Despite electoral success and winning plaudits for the speed of vaccine rollout and tough stance on Vladimir Putin’s illegal war, his government was never far from chaos.
He survived a police fine for breaking his own Covid-19 law but it eventually came crashing down after it emerged he knowingly appointed an MP to a position responsible for party discipline who had been accused of sexual assault.
Over an astonishing few days, all but the very loyalest ministers quit and he eventually succumbed to the pressure, telling the country: ‘Them’s the breaks.’
Speculation about what Mr Johnson plans to do next is rife and an attempt at a political comeback can’t be ruled out.
Shortly after he announced he would stand down, a close ally revealed he intends to remain in parliament – but, given Labour’s gathering strength in his seat of Uxbridge and South Ruislip, it’s possible he could be voted out of the Commons at the next election.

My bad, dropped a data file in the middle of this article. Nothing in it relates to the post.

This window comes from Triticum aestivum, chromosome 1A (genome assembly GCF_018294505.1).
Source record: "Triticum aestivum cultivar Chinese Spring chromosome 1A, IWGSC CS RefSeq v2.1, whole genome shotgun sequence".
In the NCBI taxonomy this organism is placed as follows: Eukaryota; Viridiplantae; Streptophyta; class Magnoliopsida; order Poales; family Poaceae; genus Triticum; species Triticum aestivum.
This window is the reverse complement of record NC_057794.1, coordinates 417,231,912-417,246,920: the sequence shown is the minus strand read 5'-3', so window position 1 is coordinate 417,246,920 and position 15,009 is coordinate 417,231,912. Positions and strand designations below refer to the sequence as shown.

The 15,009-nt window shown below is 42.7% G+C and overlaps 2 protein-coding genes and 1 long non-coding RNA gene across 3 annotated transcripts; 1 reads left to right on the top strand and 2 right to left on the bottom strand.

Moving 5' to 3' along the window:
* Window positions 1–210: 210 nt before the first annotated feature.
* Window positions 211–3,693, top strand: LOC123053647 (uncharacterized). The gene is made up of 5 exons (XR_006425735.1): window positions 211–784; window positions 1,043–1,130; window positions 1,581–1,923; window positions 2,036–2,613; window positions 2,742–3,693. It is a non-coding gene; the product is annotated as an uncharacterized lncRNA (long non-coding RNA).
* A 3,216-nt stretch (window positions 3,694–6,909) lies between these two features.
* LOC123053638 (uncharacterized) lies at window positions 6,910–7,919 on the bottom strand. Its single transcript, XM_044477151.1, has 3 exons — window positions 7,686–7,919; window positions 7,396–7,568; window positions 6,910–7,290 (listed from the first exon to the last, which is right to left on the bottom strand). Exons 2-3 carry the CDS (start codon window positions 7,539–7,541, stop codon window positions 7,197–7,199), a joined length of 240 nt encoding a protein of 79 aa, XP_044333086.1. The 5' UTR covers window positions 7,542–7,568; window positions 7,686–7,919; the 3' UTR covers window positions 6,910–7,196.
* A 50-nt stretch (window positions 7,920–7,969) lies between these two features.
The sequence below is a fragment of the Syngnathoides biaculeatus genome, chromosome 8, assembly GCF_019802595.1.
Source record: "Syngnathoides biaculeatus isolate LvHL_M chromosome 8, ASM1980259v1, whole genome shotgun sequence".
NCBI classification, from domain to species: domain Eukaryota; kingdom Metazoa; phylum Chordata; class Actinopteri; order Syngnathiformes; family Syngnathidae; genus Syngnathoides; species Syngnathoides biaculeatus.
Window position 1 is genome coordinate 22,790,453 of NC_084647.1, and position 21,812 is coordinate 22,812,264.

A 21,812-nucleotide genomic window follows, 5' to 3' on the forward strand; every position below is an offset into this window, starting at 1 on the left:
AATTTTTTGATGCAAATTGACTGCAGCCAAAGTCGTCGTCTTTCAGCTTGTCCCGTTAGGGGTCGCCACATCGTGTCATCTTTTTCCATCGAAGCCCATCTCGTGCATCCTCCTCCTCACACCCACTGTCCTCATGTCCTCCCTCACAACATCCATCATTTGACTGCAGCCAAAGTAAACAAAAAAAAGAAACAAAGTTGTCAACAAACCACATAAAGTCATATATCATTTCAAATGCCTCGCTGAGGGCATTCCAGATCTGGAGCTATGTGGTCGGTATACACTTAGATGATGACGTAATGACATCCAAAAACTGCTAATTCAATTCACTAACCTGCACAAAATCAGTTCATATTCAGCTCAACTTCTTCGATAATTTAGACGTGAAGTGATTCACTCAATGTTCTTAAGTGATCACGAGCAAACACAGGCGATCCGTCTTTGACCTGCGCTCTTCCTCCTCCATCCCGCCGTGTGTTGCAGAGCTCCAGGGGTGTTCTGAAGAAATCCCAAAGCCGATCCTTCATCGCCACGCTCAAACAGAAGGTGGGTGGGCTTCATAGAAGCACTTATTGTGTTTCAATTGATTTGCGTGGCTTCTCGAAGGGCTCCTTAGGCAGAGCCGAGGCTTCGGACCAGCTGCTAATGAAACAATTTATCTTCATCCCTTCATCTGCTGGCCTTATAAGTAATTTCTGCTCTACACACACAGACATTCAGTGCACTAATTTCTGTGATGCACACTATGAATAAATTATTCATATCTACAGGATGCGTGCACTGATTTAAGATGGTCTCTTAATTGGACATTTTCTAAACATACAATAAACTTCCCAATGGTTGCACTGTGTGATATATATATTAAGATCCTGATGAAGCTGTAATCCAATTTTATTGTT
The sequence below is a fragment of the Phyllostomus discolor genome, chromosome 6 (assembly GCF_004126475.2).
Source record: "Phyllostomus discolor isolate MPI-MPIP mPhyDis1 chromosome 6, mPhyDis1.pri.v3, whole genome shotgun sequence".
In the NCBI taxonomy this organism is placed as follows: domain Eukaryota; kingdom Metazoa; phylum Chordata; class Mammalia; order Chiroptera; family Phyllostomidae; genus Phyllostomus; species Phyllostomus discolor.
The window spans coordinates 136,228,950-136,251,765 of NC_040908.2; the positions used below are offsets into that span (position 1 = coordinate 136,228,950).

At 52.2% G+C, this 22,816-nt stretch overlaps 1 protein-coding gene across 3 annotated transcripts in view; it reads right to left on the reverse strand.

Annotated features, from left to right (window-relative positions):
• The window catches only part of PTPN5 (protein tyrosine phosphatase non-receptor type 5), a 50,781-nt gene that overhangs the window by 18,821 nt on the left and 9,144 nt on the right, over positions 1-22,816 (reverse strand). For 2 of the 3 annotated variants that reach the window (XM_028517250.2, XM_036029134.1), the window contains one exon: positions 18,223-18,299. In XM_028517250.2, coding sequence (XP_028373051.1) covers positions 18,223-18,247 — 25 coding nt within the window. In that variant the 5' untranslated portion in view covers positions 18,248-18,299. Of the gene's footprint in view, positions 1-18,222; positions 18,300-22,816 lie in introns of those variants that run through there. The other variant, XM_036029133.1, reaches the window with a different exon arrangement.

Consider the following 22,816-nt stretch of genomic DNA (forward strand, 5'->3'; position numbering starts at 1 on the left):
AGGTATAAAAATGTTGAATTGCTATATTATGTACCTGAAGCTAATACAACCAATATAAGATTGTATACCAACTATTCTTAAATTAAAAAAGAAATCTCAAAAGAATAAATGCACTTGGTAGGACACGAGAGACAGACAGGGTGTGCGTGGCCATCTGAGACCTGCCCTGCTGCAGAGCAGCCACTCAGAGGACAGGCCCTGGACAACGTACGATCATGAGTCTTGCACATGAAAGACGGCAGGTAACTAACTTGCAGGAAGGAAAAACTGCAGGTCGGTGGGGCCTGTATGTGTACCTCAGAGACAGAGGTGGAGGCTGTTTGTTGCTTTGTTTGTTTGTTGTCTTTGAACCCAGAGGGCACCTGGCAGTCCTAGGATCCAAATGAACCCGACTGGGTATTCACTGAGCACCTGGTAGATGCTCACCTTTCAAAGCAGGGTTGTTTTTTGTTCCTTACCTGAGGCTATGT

He may also face a suspension and be left open to a by-election if an ongoing investigation finds he misled parliament over law-breaking in Downing Street during the Covid-19 pandemic.
Ms Truss faces an immediate headache over whether to scrap the Privileges Committee probe altogether as either move opens the party up to more sleaze accusations.
The prospect of suspension clearly has Mr Johnson worried: it emerged this week that Downing Street commissioned a QC to produce a legal opinion which called the process ‘unfair’ and ‘fundamentally flawed’.
Labour MP Chris Bryant, who is chair of the committee but has recused himself from the investigation, described the highly unusual intervention as a ‘glorified press release’ and accused Mr Johnson of ‘disgraceful bullying’.